As you may know, matchbox cars play a significant role in our house, and the Cars collection are the ring leaders of the entire lot.  The Cars matchbox cars always come out first, have their own special carrying case, and are always last to be put away.  They are the ones who get selected to join us when we go out to eat, or when the boys take a trip with Mommy to run errands.  Tow Mater, second only to Lighting McQueen in worldwide popularity (debatable), is often selected for such trips.

But there simply isn’t a single car that gets more attention than Sarge.  Not even close.

I have no idea why this is.  Right now my theory is that the little guy settled on Sarge after his big brother decided to hog Tow Mater, big brother then decided he wanted Sarge upon realizing his plan backfired to make little brother jealous about Mater, and from there the legend of Sarge just took on a life of its own.

“Sargey” as he is sometimes called, is the undisputed leader of all matchbox cars and toys alike.  They fight over him, they sometimes play together with him, and he basically goes everywhere the boys go.  I honestly can’t get over how this character with such a minor role in the movies, movies that have no shortage of dynamic and likeable main characters, became the center of attention in our house.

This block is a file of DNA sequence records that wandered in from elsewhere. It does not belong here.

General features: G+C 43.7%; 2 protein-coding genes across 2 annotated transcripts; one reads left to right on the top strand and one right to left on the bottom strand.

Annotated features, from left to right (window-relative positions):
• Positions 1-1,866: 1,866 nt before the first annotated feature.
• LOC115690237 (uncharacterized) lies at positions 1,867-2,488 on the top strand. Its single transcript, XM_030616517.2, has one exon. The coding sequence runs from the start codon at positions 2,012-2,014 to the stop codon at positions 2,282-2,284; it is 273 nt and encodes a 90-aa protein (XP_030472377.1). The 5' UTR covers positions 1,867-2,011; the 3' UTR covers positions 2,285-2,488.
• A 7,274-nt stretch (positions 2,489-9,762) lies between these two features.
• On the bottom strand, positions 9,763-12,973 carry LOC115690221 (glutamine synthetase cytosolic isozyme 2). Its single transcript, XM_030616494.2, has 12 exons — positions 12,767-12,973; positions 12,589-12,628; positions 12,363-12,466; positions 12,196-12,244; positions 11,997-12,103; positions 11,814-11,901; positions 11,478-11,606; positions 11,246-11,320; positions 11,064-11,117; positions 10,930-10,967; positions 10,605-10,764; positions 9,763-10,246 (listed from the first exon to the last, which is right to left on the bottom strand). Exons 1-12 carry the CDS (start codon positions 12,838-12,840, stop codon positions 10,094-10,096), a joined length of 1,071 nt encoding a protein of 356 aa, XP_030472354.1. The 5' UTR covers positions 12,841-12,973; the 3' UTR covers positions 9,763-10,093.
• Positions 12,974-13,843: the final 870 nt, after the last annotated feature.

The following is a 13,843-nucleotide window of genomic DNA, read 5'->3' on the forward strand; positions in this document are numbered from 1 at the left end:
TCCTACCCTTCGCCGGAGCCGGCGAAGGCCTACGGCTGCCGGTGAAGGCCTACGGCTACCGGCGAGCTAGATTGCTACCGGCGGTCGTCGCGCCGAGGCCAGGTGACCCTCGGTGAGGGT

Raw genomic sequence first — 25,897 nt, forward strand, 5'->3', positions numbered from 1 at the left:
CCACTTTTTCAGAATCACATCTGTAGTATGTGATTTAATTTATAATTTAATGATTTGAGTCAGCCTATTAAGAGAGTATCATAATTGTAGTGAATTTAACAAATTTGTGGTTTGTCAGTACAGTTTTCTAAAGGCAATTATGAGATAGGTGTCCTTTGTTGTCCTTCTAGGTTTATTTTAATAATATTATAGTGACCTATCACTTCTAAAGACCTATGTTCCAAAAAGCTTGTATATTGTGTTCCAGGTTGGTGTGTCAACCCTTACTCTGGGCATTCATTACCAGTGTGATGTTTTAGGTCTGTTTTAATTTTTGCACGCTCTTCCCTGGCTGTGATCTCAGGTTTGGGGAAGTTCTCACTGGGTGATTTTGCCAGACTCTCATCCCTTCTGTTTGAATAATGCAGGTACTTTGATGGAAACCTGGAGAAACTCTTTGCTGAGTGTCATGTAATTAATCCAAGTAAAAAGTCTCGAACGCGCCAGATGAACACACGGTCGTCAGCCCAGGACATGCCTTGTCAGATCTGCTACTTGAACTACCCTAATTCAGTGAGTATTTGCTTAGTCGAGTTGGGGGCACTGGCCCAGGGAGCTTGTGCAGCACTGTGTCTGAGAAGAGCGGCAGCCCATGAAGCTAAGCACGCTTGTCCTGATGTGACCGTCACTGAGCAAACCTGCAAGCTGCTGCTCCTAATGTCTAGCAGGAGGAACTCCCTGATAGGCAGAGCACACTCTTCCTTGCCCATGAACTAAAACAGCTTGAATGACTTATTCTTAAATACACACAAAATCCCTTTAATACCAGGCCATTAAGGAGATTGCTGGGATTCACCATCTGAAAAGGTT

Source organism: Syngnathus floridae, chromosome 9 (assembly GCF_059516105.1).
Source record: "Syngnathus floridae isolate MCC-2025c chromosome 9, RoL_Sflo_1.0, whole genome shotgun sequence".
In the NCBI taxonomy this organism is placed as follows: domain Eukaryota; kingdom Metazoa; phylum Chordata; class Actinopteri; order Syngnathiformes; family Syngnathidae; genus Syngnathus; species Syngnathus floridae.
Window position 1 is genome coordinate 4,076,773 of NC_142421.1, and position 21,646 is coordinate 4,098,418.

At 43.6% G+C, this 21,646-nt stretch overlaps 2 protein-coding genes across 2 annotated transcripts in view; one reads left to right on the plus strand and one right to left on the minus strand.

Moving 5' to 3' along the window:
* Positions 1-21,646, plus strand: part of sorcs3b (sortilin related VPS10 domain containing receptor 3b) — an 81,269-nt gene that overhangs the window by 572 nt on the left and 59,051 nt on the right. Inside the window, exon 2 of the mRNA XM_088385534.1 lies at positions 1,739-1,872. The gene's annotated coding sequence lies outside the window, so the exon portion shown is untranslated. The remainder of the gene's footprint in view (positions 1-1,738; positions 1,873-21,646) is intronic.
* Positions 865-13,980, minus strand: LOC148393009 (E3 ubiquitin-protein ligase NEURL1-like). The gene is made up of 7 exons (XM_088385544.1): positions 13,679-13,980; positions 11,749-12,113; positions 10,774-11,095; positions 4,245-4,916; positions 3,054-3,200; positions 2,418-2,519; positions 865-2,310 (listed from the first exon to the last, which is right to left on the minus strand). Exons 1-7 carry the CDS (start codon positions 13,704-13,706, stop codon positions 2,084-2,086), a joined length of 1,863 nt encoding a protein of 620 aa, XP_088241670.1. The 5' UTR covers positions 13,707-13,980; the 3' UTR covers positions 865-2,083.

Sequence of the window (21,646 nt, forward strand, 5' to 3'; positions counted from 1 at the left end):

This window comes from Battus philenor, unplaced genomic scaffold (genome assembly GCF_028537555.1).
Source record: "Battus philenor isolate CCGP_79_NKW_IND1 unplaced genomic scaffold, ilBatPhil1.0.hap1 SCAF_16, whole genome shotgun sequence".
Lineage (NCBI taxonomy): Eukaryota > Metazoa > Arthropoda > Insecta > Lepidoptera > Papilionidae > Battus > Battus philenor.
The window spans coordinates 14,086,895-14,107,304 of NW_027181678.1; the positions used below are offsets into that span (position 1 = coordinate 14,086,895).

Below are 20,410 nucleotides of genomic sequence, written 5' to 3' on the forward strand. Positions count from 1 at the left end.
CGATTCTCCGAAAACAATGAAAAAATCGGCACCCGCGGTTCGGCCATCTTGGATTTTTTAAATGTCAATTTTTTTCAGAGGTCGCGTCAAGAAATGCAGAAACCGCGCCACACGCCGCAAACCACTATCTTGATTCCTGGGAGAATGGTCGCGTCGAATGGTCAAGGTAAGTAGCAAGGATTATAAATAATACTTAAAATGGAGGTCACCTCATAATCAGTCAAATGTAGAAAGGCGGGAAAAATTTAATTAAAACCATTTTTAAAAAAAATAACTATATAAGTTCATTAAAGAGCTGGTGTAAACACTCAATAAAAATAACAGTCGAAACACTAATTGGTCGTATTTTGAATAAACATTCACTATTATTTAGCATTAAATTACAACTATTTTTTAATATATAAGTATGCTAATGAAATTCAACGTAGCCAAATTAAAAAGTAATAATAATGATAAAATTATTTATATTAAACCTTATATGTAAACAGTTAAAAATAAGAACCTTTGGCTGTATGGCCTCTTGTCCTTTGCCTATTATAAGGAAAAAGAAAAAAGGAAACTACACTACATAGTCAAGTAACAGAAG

But here is the kicker – right now Sarge is missing.

Sarge has a knack for that actually.  I would say he goes missing at least once a week and often for days at a time.  I’ve found him in between the couch cushions, mixed in with the trains on the train table, at the bottom of random toy bins that contain no other matchbox cars, in the play kitchen oven, and most recently outside in the middle of the lawn.

Nothing short of ninja like reflexes saved Sarge from getting a haircut (and then some) the other day as I was mowing the lawn.  He came out of nowhere, and lucky for him, I stopped the mower just in time.  As quickly as the question, “Why is there a matchbox car in the middle of the lawn?” popped into my head, the realization of who it was answered that question just as quick.